At Thursday’s Board of Regents meeting, Alec D. Gallimore was appointed as the University of Michigan’s next Dean of Engineering, effective July 1, 2016 through June 30, 2021.

“As a successful scholar, educator and administrator who has dedicated his entire career to advancing the study and profession of engineering, Alec D. Gallimore is uniquely qualified to lead the College of Engineering,” University Provost Martha Pollack said in a statement.

Gallimore is currently a tenured professor of areospace engineering, and the recipient of two named professorships: he is an Arthur F. Thurnau professor and the Richard F. and Eleanor Towner Professor of Engineering.

He will be succeeding Engineering Dean David Munson, who announced he would step down as dean in 2015. Munson began his tenure in 2006, and over the past 10 years has formed interdisciplinary collaborations with the Medical School and other schools, as well as brought about more entrepreneurship efforts. He has also aimed to unite students and faculty on North Campus through videos and Halloween parties.

Gallimore joined the University community in 1992 as an assistant professor in Aerospace Engineering. Since then, he has earned tenure in that department as well as held a joint appointment in the Applied Physics Program in LS&A. Additionally, from 2005-2011 he served as associate dean for academic programs and initiatives in the Rackham School of Graduate Studies as well as associate dean for research and graduate education in the College of Engineering.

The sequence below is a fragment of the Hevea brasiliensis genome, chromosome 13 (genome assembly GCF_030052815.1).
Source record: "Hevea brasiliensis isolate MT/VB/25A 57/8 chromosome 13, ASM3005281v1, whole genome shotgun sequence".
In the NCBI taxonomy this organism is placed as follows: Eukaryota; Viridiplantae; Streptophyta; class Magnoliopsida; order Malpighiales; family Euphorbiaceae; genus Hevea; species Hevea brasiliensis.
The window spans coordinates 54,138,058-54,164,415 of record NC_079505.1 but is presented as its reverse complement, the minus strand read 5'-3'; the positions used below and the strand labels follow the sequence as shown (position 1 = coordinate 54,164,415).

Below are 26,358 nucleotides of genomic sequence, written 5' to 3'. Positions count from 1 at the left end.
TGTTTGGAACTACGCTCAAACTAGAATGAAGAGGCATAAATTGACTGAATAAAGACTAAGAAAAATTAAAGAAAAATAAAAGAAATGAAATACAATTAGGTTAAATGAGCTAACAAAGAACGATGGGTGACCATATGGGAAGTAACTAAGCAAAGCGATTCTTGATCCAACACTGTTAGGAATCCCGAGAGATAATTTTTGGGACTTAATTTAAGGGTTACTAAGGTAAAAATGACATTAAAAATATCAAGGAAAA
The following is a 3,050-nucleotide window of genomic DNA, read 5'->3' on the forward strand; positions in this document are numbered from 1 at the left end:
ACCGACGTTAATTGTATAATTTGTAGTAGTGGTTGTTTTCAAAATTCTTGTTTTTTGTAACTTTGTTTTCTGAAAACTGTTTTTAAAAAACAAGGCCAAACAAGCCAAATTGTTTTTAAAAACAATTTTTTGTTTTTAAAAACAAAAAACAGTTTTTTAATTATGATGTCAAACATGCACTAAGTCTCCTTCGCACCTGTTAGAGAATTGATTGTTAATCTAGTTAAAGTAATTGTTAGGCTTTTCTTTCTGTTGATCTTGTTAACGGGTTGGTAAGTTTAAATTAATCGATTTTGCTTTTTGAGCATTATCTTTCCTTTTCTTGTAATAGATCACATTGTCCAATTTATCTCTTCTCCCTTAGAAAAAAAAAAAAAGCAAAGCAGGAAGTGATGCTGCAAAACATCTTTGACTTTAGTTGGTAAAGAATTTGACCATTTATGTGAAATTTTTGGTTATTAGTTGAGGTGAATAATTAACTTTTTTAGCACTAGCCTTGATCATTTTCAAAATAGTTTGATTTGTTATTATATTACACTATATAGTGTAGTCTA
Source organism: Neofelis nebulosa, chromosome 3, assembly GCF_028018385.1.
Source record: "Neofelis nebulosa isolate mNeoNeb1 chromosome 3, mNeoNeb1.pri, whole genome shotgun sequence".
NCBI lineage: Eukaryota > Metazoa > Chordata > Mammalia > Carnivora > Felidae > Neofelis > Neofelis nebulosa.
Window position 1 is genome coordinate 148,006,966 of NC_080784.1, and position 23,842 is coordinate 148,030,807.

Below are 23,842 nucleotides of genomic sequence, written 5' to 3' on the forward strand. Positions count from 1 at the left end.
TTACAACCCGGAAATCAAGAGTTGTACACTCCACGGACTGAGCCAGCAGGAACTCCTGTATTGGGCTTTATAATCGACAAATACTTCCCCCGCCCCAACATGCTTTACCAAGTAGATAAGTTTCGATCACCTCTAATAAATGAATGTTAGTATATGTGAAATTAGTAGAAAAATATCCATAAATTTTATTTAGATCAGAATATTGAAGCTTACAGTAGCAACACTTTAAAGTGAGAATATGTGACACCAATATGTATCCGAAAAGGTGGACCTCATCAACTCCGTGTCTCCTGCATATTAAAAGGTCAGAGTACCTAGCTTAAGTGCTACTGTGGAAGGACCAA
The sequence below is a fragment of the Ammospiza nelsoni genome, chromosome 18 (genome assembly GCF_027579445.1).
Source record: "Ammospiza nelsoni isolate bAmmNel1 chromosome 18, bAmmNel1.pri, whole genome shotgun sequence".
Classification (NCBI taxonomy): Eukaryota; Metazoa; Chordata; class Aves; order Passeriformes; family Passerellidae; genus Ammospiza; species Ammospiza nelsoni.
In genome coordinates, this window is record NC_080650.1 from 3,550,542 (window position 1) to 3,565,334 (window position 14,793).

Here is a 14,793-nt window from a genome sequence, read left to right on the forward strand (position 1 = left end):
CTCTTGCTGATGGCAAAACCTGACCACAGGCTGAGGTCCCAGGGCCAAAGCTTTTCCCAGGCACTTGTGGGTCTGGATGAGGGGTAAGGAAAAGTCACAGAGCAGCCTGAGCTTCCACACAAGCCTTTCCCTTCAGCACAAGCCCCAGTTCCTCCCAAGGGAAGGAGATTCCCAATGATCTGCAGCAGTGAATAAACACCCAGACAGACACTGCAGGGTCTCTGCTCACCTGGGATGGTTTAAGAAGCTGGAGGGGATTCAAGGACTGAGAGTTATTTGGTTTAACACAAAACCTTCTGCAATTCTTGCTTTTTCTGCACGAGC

According to a press release, his research interests include electric propulsion, plasma diagnostics, space plasma simulation, electrode physics and nano-particle energetics. In 1992, he created the Plasmadynamics and Electric Propulsion Laboratory, which has become a successful laboratory with 50 graduate alumnae incuding 36 Ph.D and 14 Master’s alumni.

His achievements have been recognized with several academic awards, including the 2002 Aerospace Engineering Award for Outstanding accomplishments. In 2005, he was awarded the University’s Harold R. Johnson Diversity Service Award as well as the Air Force Decoration for Meritorious Civilian Service. Gallimore’s contributions to the Air Force earned him a spot on the U.S. Air Force Scientific Advisory Board from 2001-2005.

Gallimore received his B.S. in aeronautical engineering in 1986 from Rensselaer Polytechnic Institute, later receiving his M.A. and Ph.D. degrees in aerospace engineering from Princeton in 1988 and 1992.

“I am confident that he brings the experience, energy, and demonstrated leadership to guide the college to greater visibility as a true exemplar of innovation, thus placing it in the highest echelon of institutions worldwide,” Pollack said.

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